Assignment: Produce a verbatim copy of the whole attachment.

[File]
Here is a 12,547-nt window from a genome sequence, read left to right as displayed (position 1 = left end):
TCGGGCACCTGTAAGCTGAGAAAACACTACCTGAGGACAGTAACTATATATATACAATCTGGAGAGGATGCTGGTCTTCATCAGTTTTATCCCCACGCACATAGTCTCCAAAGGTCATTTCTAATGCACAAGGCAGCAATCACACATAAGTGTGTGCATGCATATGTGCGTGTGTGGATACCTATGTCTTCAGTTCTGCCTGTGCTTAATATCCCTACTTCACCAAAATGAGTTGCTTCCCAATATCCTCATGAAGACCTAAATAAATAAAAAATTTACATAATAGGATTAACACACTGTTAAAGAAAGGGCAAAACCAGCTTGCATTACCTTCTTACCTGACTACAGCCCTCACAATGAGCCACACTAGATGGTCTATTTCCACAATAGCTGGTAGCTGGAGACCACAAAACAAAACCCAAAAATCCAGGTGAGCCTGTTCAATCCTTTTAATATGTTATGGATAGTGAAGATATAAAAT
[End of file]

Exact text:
Here is a 12,547-nt window from a genome sequence, read left to right as displayed (position 1 = left end):
TCGGGCACCTGTAAGCTGAGAAAACACTACCTGAGGACAGTAACTATATATATACAATCTGGAGAGGATGCTGGTCTTCATCAGTTTTATCCCCACGCACATAGTCTCCAAAGGTCATTTCTAATGCACAAGGCAGCAATCACACATAAGTGTGTGCATGCATATGTGCGTGTGTGGATACCTATGTCTTCAGTTCTGCCTGTGCTTAATATCCCTACTTCACCAAAATGAGTTGCTTCCCAATATCCTCATGAAGACCTAAATAAATAAAAAATTTACATAATAGGATTAACACACTGTTAAAGAAAGGGCAAAACCAGCTTGCATTACCTTCTTACCTGACTACAGCCCTCACAATGAGCCACACTAGATGGTCTATTTCCACAATAGCTGGTAGCTGGAGACCACAAAACAAAACCCAAAAATCCAGGTGAGCCTGTTCAATCCTTTTAATATGTTATGGATAGTGAAGATATAAAAT